And let’s not forget the great Reinhart-Rogoff Excel scandal of 2013. Economists should know better too.

  13. Roger Lustig said,

    August 26, 2016 @ 10:56 pm

    @maidhc: you can, but you have to define it yourself under “custom.”

  14. Guy said,

    August 26, 2016 @ 11:46 pm

    The use of SourceForge to host those scripts is rather comical – SourceForge is known to be incredibly sketchy and most developers have since moved to git(hub).

  15. Walter Underwood said,

    August 27, 2016 @ 11:04 am

    At my work, I generate a lot of data that includes ISBNs. I usually make CSV files from Python, then load them in Excel. Excel interprets the 13-digit ISBNs as floating point numbers and throws away the check digit when it is a zero. Sigh.

    I finally found a workaround, but it is vile.

  16. Jim McCusker said,

    August 28, 2016 @ 11:04 am

    I’ve dealt with the this problem directly, and it’s not so much that excel is being used as a database system as that it’s very useful to work with genomic data in CSV so that it can be browsed in Excel. This often leads to the data making its way through excel for final publication so that it can be “cleaned up” and nicely formatted (because many journals don’t accept CSV files, which is a travesty). I’ve been fighting gainer this for years, and am an advocate of publishing everything as Linked Data RDF, so that the meaning of the data can be made 100% clear. But things move slowly in science, and even more so in Science.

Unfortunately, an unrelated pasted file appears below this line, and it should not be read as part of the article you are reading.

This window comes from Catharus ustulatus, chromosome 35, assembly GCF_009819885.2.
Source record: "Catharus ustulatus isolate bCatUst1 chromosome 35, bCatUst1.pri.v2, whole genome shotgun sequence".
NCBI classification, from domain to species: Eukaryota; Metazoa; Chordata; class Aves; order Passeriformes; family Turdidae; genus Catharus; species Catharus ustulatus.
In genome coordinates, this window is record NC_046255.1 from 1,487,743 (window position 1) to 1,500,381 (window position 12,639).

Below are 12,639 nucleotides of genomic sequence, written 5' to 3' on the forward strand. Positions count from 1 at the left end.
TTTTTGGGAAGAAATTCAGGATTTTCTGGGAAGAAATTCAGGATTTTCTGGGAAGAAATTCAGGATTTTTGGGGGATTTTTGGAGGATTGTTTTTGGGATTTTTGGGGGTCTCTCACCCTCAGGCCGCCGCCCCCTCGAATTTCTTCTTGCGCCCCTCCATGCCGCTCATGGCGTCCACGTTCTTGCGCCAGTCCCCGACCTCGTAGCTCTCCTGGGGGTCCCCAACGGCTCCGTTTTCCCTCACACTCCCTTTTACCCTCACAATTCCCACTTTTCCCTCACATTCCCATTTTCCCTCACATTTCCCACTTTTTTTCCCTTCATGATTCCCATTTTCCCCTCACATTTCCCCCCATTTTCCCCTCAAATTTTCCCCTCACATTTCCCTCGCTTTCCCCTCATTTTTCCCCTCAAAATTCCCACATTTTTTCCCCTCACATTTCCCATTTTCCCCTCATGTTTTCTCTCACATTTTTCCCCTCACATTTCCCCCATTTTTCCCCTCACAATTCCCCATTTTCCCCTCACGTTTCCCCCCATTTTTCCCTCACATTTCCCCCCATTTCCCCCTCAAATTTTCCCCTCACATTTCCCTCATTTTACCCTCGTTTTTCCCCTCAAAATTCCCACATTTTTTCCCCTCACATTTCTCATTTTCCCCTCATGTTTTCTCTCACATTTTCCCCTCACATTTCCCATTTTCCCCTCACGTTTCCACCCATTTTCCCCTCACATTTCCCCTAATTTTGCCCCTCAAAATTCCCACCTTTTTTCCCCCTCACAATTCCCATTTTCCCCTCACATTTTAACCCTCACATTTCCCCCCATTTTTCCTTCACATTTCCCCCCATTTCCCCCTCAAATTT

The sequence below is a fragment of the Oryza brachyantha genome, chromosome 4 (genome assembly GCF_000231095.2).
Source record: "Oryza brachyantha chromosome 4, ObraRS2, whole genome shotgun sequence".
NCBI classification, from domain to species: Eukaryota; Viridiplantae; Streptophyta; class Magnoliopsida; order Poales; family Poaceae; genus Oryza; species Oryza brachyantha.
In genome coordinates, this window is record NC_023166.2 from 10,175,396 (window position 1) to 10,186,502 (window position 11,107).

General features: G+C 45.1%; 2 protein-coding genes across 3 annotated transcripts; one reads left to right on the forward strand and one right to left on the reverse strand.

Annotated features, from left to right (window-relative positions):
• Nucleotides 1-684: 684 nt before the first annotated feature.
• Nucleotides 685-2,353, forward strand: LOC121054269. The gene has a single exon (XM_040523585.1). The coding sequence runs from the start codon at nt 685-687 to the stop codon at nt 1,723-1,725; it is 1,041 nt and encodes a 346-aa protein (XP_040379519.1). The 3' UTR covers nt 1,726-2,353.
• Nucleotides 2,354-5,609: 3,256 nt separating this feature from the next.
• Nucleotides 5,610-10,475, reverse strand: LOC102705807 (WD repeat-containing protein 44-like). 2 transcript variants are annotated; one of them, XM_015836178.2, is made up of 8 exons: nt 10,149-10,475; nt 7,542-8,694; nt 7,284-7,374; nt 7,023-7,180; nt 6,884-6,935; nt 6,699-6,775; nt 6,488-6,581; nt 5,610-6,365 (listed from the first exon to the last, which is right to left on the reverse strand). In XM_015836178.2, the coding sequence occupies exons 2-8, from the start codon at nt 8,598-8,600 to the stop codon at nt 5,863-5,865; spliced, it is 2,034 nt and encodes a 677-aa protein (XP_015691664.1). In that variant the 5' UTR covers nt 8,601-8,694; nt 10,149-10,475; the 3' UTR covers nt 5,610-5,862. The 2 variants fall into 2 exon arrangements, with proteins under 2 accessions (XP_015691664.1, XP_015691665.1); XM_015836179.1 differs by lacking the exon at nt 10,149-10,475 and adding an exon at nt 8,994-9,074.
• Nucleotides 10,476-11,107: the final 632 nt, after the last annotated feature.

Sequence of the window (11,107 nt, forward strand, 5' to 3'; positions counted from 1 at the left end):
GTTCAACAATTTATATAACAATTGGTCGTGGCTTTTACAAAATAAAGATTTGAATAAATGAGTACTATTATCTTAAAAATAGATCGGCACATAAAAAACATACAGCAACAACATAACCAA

17. Dan T. said,

    August 29, 2016 @ 7:03 pm

    I have periodic (and futile) battles with people at work to try to stop them from loading CSV data into Excel and saving it out from there, which they often do even if they aren’t changing anything in it because people these days don’t seem to be capable of copying files from one subdirectory or drive to another, or downloading them from one website or email attachment and uploading them to another, without passing them through whatever program Windows wants to open them in.

    Among the things Excel screws up is to convert account numbers and postal smart barcode data to exponential notation, and strip leading zeroes from zip codes. (At least the latter is reversible; when I write programs that have to load in addresses from CSVs I make sure to check the length of zip code fields and restore leading zeroes to them as needed.)

  18. John Maline said,

    August 30, 2016 @ 5:20 pm

    MS office apps are overflowing with heuristics.

    When ever heuristics come up at work, my shorthand definition is “an algorithm that sometimes produces the wrong result”

  19. Ken said,

    August 30, 2016 @ 7:42 pm

    @Ben Zimmer: Some people think that Reinhart and Rogoff did know better…

    It’s similar to Volkswagen’s emission-testing scandal, which the corporation blamed on a design defect – a defect that allowed the car to detect whether it was being tested, and only turn on the emissions-control system during testing.